Drying Shallots in the Sunshine

We’ve had three days of solid, wall-to-wall sunshine. Which means a few things. Firstly, that my Tomatoes are ripening (more on that later) and secondly that I can start to think about lifting my Shallots and Onions. First to go are the Shallots. I planted my own saved bulbs this year and what a success they’ve been? They’re the variety Longor (which tend to be more long, missile-shaped than squat) and they’ve grown even bigger than last year!

I dug them up yesterday, making sure to tease them out gently with a fork and lightly rub most of the dirt off. Then I put them in this old sieve in the sunshine to dry. The sieve is great because it keeps them off the ground and lets the air circulate around them. Once they’re nice and papery, I’ll pack them in my wicker Onion basket and store them in my cool, dry outhouse.

I find that I have more use for Shallots than huge Onions. As there is only the three of us there aren’t many recipes that require a whole massive Onion. And Shallots definitely have a milder taste than Onions, which means they’re great for little fussy tastbuds!

Can anyone recommend some different varieties. I feel like growing some red Shallots (as well as white) next year!

10 Comments on “Drying Shallots in the Sunshine

  1. I’m afraid I can’t remember what variety our shallots are but I’m hugely impressed. We have LOADS. I was surprised how strong they were – streaming eyes from chopping three.

  2. I think shallots are a great thing to grow, for the same reasons as you really, small quantities, mild flavour and I think their leaves look great in the garden too.

    I grew Longor aswell this year and really like the size, shape and flavour of them. Also growing Pikant, which are as you would expect, strong in flavour, but quite small and rounder. I grew a red last year but can’t remember their name. I tend to put some in pots and as long as they don’t get too wet they do quite well. I have about half of mine drying in the sunshine now…

  3. Your shallots are beautiful! What a wonderful harvest. And thanks for the reminder that for some idiotic reason, I haven’t grown shallots in years. Must remedy that next spring! :)

  4. Ooh please can we have a picture of your onion basket. I was going to plait mine, but they are already too dry, and they will end up being stuffed rather un-glamourously into old tights. I think they deserve better than that!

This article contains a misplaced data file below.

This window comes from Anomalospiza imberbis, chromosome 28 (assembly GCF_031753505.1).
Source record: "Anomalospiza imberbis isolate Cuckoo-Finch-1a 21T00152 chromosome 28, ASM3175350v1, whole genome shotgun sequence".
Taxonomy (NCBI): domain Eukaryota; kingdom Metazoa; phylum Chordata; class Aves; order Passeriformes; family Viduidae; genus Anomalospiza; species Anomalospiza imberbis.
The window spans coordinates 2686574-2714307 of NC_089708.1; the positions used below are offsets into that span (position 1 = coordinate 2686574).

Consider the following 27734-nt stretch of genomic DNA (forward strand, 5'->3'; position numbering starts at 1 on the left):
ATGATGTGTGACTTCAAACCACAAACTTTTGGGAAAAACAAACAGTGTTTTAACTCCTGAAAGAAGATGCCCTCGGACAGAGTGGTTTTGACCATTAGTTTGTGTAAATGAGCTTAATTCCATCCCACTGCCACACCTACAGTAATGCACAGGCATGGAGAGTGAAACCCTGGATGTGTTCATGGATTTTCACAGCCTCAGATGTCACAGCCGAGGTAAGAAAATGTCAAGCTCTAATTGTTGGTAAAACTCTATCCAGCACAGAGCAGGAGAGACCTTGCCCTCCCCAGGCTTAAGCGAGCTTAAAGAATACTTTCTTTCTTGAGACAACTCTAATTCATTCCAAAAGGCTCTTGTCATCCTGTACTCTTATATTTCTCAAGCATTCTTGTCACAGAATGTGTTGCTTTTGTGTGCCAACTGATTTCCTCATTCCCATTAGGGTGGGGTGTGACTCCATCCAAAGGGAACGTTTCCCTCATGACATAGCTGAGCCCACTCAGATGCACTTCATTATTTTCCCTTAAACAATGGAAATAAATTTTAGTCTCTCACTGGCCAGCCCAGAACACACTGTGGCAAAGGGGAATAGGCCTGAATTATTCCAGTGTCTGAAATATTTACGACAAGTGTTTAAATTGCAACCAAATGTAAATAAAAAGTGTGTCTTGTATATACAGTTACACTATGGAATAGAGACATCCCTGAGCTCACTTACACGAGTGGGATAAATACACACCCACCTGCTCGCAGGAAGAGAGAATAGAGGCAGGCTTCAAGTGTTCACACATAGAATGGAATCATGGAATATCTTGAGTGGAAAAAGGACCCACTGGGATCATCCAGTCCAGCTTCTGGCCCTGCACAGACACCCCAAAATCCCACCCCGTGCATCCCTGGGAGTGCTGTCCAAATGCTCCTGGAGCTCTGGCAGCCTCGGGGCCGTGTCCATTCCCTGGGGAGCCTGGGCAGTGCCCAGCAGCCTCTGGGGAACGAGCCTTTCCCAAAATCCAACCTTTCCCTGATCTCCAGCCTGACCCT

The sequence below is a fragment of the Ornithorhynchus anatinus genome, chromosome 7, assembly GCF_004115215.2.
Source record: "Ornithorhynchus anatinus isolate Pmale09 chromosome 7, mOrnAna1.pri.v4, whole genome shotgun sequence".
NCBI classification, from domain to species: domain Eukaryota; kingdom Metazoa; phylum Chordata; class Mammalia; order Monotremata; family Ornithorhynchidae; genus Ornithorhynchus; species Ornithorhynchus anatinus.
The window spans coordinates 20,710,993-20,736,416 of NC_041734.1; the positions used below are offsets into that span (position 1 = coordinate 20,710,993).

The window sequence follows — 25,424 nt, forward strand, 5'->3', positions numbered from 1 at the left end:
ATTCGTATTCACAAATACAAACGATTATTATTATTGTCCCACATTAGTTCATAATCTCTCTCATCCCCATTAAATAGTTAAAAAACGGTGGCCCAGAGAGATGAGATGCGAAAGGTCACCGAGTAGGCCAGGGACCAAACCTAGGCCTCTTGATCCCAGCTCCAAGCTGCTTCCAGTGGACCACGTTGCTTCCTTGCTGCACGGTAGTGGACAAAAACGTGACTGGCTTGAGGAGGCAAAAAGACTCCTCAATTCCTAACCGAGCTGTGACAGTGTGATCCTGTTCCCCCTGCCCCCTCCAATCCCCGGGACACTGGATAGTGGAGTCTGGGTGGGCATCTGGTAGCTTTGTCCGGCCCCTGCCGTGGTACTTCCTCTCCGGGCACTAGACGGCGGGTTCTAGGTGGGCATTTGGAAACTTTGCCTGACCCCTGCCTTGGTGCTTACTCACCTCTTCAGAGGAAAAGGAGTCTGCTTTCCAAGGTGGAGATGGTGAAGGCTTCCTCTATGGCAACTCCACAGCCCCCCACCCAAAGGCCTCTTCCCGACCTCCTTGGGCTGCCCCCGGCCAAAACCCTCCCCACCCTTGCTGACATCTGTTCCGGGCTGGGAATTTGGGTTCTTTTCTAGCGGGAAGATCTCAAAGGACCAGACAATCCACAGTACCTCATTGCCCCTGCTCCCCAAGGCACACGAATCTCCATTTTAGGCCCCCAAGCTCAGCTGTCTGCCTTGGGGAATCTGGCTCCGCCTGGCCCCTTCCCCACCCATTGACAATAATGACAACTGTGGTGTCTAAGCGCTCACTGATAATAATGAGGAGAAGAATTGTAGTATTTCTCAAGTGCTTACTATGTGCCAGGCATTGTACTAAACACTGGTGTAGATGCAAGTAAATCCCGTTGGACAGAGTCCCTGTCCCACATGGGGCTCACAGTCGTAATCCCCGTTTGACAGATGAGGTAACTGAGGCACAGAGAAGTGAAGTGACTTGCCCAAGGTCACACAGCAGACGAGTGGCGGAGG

5. After growing loads of onions which went soggy in the rain last year I decided to stick to shallots this season as they seemed to survive the wet weather. I agree that they are handier – and if the recipe requires a large onion, I just use two or three shallots. (I also think they’re easier to store, as I can hang them around the place in small nets – I save the ones which come with citrus fruits from the supermarket). I’m especially pleased with ‘Red Sun’ – and will certainly grow this red shallot again.

  6. Congrats on the successful harvest! I agree, shallots aree often more useful than the large onions. And they are less overpowering, so can be used in more combinations. Are they hard to grow?

  7. Mine are a red variety but don’t know which, will find out at the weekend. I too left mine out to dry in the sunshine this weekend, and they were doing splendid. Fast forward to later Friday night: the only thoughts I had when I heard the rain against the windows was ‘there goes my plans to gaze at Jupiter & Venus tonight’ (the beaming ‘star’ to the right of the moon of late is Jupiter, and around 4am is a great time to see Venus – brightest object in the sky, look south).
    Next morning I had some very very wet shallots… I grow them in preference to onions, and love their versatility. And the fact that from one little shallot you get half a dozen…(rather than one little onion growing into one big onion).
    This weekend we enjoyed the annual harvest lunch with our neighbours. Between us we came up with over 30 homegrown ingredients to use in our feast. [It was a little odd to be eating mashed swede in summer, but I did resist the urge to pull a parsnip!]
    For any stargazers among you with access to light pollution-free skies, Wednesday night is a good night for meteor (shooting star) spotting as the Perseids will be at their peak.

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